In today’s Record
You can count on two things with the DaCapo Chamber Choir: an expertly controlled English cathedral choir sound and thoughtful programming that embraces abstraction while steering well clear of pretension. Saturday’s concert at St John The Evangelist, Kitchener was yet another example of how this choir is getting it right.
Entitled Reaching Beyond, the program explored the ideas of love and eternity through music that, according to the notes, “frees us from this muddy vesture of decay.”
Saxophonist Willem Moolenbeek joined the choir for the evening and it was he that began the concert with a perambulatory improvisation in the chancel. The choir entered from the back of the church, humming a pianissimo drone. The result was something quite meditative and focused the audience’s attention more sharply than a traditional entrance.
Conductor Leonard Enns created something quite unique in the first half by interlocking Healey Willan’s Lady Motets with Canitcum Canticorum by Ivan Moody. The two compositions were presented as one larger piece with improvisations by Moolenbeek functioning as a sort of ribbon weaving through the movements to hold them together.
The Lady Motets are Willan’s most popular pieces and it there is no question as to why: they are simply stunning. Da Capo outdid themselves, exhibiting such control that it often sounded as if there were only four voices singing instead of 21. The closely spaced dissonances in Moody’ Descendi in hortum meum caused some intonation wobbles but these were a small aberrations in an otherwise outstanding performance.
A more major problem was the saxophone. Intellectually, the ribbon idea is brilliant but on a practical level, it was rather distracting. The soprano sax combined with the smooth jazz style of Moolenbeek’s improvisation left the unfortunate impression that someone had forgotten to switch off their Kenny G tape in the dressing room. The endeavour was the most successful when the saxophone was a link between movements rather than an obligato.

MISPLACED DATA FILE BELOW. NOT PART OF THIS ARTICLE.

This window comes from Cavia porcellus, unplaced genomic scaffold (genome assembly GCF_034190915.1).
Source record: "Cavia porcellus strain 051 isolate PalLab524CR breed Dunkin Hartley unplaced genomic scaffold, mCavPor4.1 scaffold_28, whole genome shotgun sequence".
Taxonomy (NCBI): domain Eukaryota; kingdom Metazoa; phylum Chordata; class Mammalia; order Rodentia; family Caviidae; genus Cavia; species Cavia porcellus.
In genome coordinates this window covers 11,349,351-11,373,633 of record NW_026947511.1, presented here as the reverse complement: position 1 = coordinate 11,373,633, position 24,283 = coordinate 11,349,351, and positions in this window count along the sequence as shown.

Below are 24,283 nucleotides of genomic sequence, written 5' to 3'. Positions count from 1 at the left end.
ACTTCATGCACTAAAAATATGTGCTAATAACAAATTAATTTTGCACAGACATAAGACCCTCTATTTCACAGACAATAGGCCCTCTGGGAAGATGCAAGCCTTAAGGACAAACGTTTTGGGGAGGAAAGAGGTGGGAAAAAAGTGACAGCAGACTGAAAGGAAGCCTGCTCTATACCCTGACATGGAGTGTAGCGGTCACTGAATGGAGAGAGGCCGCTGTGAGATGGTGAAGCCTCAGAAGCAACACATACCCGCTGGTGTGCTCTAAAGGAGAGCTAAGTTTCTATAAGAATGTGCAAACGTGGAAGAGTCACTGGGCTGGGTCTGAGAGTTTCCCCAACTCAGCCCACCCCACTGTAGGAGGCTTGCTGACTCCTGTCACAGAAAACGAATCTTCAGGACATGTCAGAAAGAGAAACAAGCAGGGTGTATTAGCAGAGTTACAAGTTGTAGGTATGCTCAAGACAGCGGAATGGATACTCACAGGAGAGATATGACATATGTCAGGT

The Magnificat and Nunc dimittis are the standard texts for Evensong in the Anglican Church. In cathedrals, the service is sung every day, making these texts some of the most heard out of all liturgy. Herbert Howell’s setting is exceptionally expressive, a feature Da Capo exploited to the full. As good at top volume as they are pianississimo, the choir have unlimited colours available and know how to use them to maximum effect. Excellent solo work by tenor Chris Everett and sensitive accompaniment by organist Marlin Nagtegaal rounded out a superb interpretation.
Moonset, written by Da Capo bass Jeff Enns, is quite a special piece for the choir and their emotional connection to the music was palpable. Enns knows the choir from the inside out, which allows him to create a piece that really highlighted the ensemble’s strengths.
As part of winning the 2008 Polyphonous Choral Composition Competition in Seattle, Leonard Enns was commissioned to write a piece on the theme of time. I Saw Eternity, heard Saturday night for the first time in Canada, is based on a 17th century text about the intersection between time and eternity.
Throughout the piece Enns made brilliant use of stereophonics, dividing the group into five mini-choirs to shift the sound. In places it sounded as if everyone is singing in unison but on a different pitch. In orchestra, this effect can sound harsh and uncomfortably dissonant but the effect with a chamber choir is quite different. The dissonance is not an affront but rather a densely woven wall of sound that after a while becomes almost meditative.
DaCapo will be celebrating its 10th Anniversary next season. Here’s to many more years of top-drawer music making.